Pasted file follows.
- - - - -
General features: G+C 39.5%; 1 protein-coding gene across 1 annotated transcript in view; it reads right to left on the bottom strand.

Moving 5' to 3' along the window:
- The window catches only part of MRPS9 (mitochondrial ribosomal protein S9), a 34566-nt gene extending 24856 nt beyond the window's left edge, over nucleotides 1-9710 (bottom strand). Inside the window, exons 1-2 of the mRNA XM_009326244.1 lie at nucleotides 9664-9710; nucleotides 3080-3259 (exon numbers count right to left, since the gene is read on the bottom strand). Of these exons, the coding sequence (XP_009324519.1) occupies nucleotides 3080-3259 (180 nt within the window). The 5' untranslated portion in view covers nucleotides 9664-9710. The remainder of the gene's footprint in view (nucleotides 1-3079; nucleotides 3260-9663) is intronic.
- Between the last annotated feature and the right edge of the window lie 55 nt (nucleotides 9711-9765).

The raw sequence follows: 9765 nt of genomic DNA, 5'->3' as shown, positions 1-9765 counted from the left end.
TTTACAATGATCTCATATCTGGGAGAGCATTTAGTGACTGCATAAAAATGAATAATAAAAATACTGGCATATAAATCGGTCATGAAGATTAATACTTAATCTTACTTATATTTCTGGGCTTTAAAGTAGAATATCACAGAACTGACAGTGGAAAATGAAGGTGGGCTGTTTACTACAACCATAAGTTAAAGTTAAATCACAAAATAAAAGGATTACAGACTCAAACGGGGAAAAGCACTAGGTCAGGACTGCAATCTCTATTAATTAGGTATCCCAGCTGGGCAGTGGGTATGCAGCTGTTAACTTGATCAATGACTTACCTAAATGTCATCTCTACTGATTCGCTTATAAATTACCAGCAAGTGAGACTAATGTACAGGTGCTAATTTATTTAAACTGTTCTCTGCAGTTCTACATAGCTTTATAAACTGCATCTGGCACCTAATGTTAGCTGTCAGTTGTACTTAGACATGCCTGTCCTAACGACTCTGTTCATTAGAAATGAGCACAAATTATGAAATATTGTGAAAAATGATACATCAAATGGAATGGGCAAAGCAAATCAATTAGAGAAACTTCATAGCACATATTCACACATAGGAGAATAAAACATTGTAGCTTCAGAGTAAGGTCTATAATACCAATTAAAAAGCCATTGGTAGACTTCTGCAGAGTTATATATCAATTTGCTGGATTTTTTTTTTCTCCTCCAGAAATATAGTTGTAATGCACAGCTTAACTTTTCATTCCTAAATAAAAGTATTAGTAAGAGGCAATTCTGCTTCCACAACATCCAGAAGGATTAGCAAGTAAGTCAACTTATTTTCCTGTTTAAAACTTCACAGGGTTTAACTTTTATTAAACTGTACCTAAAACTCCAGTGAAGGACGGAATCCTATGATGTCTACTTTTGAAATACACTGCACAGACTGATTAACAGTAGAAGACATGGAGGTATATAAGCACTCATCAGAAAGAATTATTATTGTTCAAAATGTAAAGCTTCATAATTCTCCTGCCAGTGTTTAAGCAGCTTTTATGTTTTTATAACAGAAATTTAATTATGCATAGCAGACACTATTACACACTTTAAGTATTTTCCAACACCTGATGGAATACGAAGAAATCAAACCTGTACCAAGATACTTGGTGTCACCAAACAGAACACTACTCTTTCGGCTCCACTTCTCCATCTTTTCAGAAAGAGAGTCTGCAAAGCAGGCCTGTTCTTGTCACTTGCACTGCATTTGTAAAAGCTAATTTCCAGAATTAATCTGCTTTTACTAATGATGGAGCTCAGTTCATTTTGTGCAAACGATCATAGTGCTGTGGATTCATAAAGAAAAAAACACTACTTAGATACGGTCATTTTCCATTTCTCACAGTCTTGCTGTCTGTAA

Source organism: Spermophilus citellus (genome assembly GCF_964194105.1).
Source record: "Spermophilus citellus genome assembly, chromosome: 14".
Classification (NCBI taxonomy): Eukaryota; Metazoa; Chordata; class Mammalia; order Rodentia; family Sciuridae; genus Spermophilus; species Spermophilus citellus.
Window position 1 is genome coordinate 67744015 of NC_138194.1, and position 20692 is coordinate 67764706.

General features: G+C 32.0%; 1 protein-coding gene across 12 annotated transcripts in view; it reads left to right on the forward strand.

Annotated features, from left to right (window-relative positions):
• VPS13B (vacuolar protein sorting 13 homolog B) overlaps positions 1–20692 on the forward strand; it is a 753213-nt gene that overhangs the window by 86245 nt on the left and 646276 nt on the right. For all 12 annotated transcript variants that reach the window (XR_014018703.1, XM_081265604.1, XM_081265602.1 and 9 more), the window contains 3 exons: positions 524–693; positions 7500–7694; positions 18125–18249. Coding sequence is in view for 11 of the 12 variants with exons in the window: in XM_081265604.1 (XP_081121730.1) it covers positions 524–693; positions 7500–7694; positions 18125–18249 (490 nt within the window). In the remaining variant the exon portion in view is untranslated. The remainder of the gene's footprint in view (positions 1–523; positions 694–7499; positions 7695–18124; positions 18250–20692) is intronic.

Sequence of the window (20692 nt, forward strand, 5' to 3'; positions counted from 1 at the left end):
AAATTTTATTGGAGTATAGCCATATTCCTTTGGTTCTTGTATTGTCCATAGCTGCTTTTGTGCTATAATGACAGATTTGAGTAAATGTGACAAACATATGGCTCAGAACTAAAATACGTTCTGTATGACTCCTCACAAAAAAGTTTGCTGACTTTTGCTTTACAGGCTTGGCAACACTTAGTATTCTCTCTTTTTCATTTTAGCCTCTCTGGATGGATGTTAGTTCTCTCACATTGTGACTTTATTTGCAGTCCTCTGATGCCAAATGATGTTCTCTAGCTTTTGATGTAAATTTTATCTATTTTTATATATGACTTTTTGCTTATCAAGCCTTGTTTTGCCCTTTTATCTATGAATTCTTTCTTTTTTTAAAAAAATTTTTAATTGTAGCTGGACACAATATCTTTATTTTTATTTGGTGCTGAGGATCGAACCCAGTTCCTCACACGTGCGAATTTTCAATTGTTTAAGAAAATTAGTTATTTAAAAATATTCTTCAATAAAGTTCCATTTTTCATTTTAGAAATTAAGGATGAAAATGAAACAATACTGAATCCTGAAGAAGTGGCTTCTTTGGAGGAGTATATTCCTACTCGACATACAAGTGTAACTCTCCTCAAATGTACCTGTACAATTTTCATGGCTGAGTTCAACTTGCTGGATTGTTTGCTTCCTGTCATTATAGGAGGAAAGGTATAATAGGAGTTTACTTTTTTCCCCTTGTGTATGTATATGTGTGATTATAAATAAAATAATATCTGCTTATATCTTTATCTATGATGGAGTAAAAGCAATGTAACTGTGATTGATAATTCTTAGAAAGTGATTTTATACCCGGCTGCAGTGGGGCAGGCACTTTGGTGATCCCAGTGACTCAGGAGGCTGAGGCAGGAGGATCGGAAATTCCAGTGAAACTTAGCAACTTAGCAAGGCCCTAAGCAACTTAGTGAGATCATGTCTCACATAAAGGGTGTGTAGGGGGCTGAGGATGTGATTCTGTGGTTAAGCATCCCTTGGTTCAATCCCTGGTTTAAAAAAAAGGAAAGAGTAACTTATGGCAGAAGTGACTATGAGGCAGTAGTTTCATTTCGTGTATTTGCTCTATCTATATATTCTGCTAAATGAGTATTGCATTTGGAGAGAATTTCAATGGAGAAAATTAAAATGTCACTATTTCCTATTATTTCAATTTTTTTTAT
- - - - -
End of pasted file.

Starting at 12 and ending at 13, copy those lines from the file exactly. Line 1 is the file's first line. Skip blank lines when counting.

Annotated features, from left to right (window-relative positions):
• VPS13B (vacuolar protein sorting 13 homolog B) overlaps positions 1–20692 on the forward strand; it is a 753213-nt gene that overhangs the window by 86245 nt on the left and 646276 nt on the right. For all 12 annotated transcript variants that reach the window (XR_014018703.1, XM_081265604.1, XM_081265602.1 and 9 more), the window contains 3 exons: positions 524–693; positions 7500–7694; positions 18125–18249. Coding sequence is in view for 11 of the 12 variants with exons in the window: in XM_081265604.1 (XP_081121730.1) it covers positions 524–693; positions 7500–7694; positions 18125–18249 (490 nt within the window). In the remaining variant the exon portion in view is untranslated. The remainder of the gene's footprint in view (positions 1–523; positions 694–7499; positions 7695–18124; positions 18250–20692) is intronic.